(CNN)-- When Iowa talks, people listen.
But what do the candidates, operatives and political press horde have to say about the home of these first-in-the-nation caucuses?
Hopefuls with a shot at winning tend to offer a rosier view of the institution than anyone else -- except, that is, the professionals who count on the quadrennial contests to make the state a magnet for presidential aspirants. For those who don't fare well, the answer can be less flattering.
So as the candidates make their final overtures to caucus-goers, here are nine quotes that tell the story of Iowa, warts and all.
1. People (especially in Iowa) have come to some lofty conclusions about the process
"I think the caucuses are what democracies are built on," Charlie Szold, the communications director for the Iowa GOP, told Business Insider last year. "The idea that a group of neighbors will get together to talk and debate and decide who they want to be our next president or our next nominee in this case gets at the very essence of what America is built on."
2. But even winners -- especially Republicans -- face an uncertain future
Donald Trump pointed this out to voters during a rally a few weeks ago, when some polls showed Ted Cruz taking a lead in Iowa.
"You guys haven't picked a winner in a long time, I hate to remind you," the billionaire told supporters. "Come on, Iowa, will you get with it, please?"
3. Not everyone likes how it's done ....
Asked in 2011 why he was pushing resources elsewhere, Jon Huntsman, a moderate Republican former governor of Utah and Obama administration ambassador to China, put it this way:
"I'm not competing in Iowa for a reason. I don't believe in subsidies that prop up corn, soybeans and ethanol. I think they destroy the global marketplace," he told reporters in New Hampshire. "I guess I understand how the politics work there."
(Huntsman finished seventh in the 2012 Iowa contest, a half-point ahead of "No Preference" and "Other.")
4. It's about the extremes
In 2000, when he was governor of Vermont, Democrat Howard Dean told a Canadian broadcaster what he thought of the process:
"If you look at the caucuses system, they are dominated by special interests on both sides and both parties. Special interests don't represent the centrist tendencies of the American people. They tend to represent the extremes."
Dean would go on to lose -- loudly -- Iowa during his up-and-down-and-down, ill-fated presidential primary campaign four years later.
5. Even major press outlets were beginning to have their doubts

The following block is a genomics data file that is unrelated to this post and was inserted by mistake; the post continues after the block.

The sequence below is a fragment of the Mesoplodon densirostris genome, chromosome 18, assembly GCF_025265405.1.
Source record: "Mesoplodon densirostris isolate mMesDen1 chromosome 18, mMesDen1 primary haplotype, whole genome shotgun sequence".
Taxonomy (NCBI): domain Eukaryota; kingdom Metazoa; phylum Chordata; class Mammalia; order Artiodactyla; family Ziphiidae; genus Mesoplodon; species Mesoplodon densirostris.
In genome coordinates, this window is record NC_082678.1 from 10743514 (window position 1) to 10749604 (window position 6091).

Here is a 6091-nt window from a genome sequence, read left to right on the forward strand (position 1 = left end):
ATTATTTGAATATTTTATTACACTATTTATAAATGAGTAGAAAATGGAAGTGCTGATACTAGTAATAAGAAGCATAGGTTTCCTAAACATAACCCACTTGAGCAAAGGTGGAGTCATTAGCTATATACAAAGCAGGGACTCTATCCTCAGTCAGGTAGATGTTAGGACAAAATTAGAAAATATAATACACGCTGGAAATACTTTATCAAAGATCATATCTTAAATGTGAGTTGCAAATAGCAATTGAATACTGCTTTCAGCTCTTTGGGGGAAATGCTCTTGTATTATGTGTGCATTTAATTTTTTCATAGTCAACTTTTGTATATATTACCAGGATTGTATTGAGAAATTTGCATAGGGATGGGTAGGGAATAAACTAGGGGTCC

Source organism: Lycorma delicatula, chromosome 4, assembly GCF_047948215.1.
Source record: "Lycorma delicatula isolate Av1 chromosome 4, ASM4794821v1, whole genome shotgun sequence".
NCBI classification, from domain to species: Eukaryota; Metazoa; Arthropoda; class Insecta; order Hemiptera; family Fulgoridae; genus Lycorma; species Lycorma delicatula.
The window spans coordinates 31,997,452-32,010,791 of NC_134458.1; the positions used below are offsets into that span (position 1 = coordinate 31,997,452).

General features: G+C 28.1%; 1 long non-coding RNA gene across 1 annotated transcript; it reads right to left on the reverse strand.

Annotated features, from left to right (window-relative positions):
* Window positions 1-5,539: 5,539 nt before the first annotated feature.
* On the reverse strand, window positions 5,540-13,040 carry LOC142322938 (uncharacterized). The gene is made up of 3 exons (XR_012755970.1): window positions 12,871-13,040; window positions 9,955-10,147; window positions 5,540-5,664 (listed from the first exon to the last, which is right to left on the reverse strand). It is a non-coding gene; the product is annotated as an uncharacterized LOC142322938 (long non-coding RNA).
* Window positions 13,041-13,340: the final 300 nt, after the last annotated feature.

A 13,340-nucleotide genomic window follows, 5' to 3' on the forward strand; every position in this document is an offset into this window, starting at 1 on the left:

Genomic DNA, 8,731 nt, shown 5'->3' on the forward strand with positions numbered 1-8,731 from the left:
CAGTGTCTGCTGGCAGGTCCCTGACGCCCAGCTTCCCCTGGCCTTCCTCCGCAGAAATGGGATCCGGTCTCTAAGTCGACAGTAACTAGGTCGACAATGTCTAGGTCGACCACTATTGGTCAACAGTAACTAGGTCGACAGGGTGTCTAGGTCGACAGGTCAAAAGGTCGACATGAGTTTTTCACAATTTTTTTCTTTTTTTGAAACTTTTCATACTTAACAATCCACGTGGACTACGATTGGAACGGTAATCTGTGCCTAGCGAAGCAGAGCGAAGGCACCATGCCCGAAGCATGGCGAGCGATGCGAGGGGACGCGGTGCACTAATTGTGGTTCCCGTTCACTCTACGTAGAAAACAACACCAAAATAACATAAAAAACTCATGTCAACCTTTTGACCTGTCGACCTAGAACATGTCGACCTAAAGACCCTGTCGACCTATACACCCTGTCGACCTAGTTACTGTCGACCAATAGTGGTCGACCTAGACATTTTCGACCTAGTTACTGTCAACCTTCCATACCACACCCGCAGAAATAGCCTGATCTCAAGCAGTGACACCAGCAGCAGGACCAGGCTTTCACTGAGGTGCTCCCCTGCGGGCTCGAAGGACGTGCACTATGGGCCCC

"This event is a party run, party administered affair. No voting equipment is being used, and professional election administration officials are not managing the process," read the disclaimer added by the Associated Press four years ago to some of their caucus results coverage.
6. Seriously, it can be a total mess
"We really don't have any set procedures for how to handle things," a volunteer in Lee County told The New York Times in the aftermath of the 2012 mess, in which Mitt Romney appeared to have won on caucus night but Rick Santorum was certified the victor weeks later after some votes that had been counted on caucus night later were permanently lost. "Probably every caucus that's ever happened there have been mistakes and forms not turned in. I know from my own experience."
7. But that doesn't mean political candidates take it any less seriously!
"It's like a student body election. You have to respect the absurdity of it or it'll drive you crazy," said Stuart Stevens, Romney's top strategist in 2012.
8. It didn't get this big by accident
Tom Whitney, the state Democratic chair from 1973 to 1977, explained to Iowa Public Television the party used a bit of trickery to help gain broader media attention:
"Basically, after the '74 elections, we organized a very, very significant kind of effort to convince first the candidates that they ought to be in Iowa because the national press was going to be here, and then to convince the national press that they should be in Iowa because the candidates were going to be here."
9. The thrill of victory
"Thank you, Iowa," then-Sen. Barack Obama said at a rally after his Hawkeye State triumph in 2008 that set him on the road to the White House.
™ & © 2016 Cable News Network, Inc., a Time Warner Company. All rights reserved.